Wicked Winter Survival Adaptations
This article was featured in the Winter 2021 issue of Explore, our quarterly magazine for members.
It's no secret that New England winters can be . . . well, a bit bracing. Some folks relish being outdoors in the crisp, cold air while others would rather settle into a warm burrow and hibernate away the cold months, but we all find ways to adapt to winter weather.
And while we're piling on layers of cozy clothing and firing up the furnaces in our homes, the wildlife that overwinters in Massachusetts relies on some pretty amazing adaptations to survive the coldest days and nights.
Ruffle a Few Feathers (& Some Fur)
Birds that overwinter in cold climates grow additional feathers when the cold sets in and will fluff them up to create air pockets that increase insulation by trapping heat.
A few species, such as Tufted Titmice and Eastern Bluebirds, will huddle together to further reduce heat loss.
Similarly, most mammals grow additional fur in winter and many also huddle for warmth. Usually, they do so with their own kind, but otters may take up residence in a beaver lodge or muskrat den to escape the cold—even if it's already occupied!
Getting Cold Feet
Ever wonder why birds' feet don't freeze? Their legs are made mostly of tendon with very little muscle or blood flow, which reduces heat loss.
Even so, birds have tricks to keep their legs warm. You'll often see birds in winter standing on one foot, tucking the other into their bodies, then alternating when the standing foot needs a respite.
Waterfowl, gulls, and other large-footed waterbirds take things a step further with a special "countercurrent" circulatory system. The veins and arteries in their legs run right next to each other so the warm blood from their heart heats the cold blood returning from the feet. This keeps them just warm enough so they don't freeze when standing on ice.
Sleep It Off
Many animals spend the coldest months in torpor, a state of dormancy in which they lower their metabolic rate and body temperature to conserve energy. In endothermic or "warm-blooded" animals like woodchucks and bats, this is called hibernation; in ectothermic or "cold-blooded" animals like frogs and snakes, the metabolic processes are different, so it is referred to as brumation.
There are different kinds of hibernation. "True hibernators" enter a very deep state of dormancy that includes a dramatic drop in heart rate, breathing, and body temperature. For example, a hibernating woodchuck's internal temperature may plummet to 38°F from a normal average of 99°F.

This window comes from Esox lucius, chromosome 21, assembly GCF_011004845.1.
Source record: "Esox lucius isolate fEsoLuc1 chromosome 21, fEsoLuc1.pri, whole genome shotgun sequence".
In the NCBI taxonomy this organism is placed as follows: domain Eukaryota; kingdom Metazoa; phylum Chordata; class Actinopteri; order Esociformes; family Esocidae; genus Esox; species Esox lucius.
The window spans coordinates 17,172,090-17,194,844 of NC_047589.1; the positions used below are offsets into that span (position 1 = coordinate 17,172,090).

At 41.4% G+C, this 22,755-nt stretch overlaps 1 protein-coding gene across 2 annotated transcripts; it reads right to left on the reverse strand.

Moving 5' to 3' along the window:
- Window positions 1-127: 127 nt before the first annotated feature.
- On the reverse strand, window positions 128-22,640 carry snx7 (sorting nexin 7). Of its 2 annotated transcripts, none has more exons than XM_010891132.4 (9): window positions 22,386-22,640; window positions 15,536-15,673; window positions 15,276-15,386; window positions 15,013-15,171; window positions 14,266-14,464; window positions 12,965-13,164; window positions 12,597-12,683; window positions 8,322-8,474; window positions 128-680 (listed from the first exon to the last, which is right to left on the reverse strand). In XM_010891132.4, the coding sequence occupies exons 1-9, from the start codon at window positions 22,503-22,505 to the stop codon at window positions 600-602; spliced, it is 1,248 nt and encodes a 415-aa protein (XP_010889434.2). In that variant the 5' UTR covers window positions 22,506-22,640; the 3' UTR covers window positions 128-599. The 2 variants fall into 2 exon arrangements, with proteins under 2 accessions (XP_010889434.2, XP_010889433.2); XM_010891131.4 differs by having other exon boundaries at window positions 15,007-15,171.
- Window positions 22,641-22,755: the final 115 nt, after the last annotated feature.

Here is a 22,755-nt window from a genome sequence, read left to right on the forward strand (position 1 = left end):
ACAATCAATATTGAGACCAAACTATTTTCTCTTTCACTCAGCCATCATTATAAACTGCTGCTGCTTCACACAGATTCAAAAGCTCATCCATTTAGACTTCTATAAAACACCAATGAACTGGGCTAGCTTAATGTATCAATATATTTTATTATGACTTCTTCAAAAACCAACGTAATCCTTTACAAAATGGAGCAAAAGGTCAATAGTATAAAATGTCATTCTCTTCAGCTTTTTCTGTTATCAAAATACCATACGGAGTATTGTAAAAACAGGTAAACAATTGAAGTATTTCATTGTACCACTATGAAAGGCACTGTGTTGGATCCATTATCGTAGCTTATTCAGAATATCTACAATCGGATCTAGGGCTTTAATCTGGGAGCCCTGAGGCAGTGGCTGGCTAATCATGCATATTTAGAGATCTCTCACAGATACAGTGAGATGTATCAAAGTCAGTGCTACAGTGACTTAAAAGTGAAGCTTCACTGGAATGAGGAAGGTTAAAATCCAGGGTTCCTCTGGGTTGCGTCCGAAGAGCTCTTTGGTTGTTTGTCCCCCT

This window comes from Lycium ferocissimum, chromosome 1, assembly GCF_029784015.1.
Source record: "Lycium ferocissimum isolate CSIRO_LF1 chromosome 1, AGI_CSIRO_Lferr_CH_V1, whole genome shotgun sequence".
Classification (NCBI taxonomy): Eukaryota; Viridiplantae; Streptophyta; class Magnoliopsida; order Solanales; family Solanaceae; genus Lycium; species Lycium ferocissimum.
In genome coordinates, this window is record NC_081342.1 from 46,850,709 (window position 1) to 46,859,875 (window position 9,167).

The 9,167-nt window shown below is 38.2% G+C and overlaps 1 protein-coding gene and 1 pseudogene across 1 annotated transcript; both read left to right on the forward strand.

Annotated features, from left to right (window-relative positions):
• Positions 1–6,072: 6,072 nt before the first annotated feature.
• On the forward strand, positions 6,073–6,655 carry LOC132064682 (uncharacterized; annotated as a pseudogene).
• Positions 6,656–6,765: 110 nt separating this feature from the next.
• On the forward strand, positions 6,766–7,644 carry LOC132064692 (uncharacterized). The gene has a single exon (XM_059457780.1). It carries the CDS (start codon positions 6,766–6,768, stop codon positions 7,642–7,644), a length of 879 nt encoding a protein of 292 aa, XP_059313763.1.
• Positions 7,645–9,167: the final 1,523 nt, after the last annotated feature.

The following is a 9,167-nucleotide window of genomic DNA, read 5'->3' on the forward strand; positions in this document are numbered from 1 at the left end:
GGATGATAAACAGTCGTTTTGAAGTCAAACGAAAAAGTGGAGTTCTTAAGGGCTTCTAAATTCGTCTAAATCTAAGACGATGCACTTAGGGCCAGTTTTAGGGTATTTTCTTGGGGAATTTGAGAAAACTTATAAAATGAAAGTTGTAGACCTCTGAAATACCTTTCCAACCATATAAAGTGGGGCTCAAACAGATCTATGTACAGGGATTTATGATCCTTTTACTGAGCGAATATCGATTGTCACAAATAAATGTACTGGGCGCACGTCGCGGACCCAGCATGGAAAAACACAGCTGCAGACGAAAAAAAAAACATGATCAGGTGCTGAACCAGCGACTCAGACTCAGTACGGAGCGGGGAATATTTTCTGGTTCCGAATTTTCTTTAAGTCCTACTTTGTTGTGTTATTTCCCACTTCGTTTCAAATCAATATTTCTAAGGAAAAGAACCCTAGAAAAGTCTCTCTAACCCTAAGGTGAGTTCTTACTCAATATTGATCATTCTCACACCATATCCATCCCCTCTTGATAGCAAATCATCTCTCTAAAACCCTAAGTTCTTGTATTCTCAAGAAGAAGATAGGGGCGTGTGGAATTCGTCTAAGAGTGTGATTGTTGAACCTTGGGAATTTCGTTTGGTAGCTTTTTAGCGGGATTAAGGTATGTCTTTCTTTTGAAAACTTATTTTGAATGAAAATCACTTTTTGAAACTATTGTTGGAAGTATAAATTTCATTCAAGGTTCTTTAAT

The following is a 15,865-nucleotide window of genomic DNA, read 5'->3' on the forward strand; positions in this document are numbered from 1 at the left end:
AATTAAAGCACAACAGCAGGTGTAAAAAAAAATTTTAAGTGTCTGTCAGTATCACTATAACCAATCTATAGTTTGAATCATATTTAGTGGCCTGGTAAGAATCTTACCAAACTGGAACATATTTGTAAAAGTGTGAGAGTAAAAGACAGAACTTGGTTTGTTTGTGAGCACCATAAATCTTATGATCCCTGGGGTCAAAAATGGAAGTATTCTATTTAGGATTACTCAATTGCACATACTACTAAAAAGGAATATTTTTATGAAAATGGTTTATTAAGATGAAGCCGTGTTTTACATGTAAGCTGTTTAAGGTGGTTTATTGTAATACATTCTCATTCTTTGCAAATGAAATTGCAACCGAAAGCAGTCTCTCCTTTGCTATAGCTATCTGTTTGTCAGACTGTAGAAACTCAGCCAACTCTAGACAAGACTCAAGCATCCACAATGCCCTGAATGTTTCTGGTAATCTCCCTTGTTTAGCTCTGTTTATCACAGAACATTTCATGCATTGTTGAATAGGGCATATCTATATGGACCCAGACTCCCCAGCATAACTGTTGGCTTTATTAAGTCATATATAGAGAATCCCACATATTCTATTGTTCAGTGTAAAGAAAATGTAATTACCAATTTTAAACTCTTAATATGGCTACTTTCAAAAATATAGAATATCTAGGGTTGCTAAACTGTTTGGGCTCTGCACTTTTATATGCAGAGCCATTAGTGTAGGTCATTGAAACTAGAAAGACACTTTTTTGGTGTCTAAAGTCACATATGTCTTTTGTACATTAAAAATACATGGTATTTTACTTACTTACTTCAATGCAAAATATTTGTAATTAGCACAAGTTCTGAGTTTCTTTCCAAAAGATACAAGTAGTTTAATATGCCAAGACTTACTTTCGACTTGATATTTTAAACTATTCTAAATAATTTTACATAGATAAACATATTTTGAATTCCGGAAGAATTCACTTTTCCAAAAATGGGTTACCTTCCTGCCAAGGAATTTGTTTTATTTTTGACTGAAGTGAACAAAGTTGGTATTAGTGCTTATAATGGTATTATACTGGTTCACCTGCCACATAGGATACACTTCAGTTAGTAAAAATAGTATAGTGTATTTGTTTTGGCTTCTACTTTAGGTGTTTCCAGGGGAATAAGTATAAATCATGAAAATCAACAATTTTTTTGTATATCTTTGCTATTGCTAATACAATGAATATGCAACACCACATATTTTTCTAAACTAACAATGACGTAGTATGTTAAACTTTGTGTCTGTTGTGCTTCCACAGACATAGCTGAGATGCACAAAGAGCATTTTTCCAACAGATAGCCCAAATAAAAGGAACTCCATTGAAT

Other mammals, like bears, are not true hibernators, so they will enter a "shallower" state of torpor, making it easier to wake up for short stints throughout winter to forage for food when the weather warms or to react to danger.
Terrestrial frogs and snakes will find places to brumate in rock crevices or under leaf litter that is below the frost line or otherwise protected from freezing, while aquatic frogs will look for similarly protected hiding spots near water or in mud.
Likewise, some birds can go into a state of daily torpor (a very short hibernation) at night, lowering their metabolism for just a few hours to weather the coldest temperatures.
Most of our native turtle species spend the winter at the bottom of frozen ponds, lakes, and rivers, where they bury in the mud and underwater vegetation, or even a muskrat burrow. When water approaches its freezing point of 32°F, its density decreases, creating a layer at the bottom that is just above freezing and warm enough for turtles to survive the winter.
Turtles don't necessarily go into torpor. However, you may see turtles moving around under the ice on warmer winter days. How do they survive for so long with minimal oxygen? They dial down their metabolism, relying on stored fat and sugar for energy. But this process creates lactic acid as a byproduct, and too much lactic acid buildup can kill them. Fortunately, the alkaline calcium in their shells helps neutralize the acid—a unique adaptation, indeed!
When I Say Freeze, You Freeze
One of the most ingenious strategies to deal with extreme cold involves some nifty chemistry—a few specialized species of frogs can tolerate freezing completely solid while in a state of brumation. How? Antifreeze! Normally, water stored in the blood and vital organs creates ice crystals when it freezes, which causes enough damage to kill most animals.
But Gray Tree Frogs, Wood Frogs, and (to a lesser degree) Spring Peepers can build up glycerol (a kind of sugar alcohol) in their bloodstream, which reduces the amount of stored water in their vital organs, allowing them to thaw out and return to business as usual in the spring.
Adult Mourning Cloak butterflies manage this trick, too, while overwintering in tree cavities and the like—this allows them to be among the first butterflies to emerge each year in spring.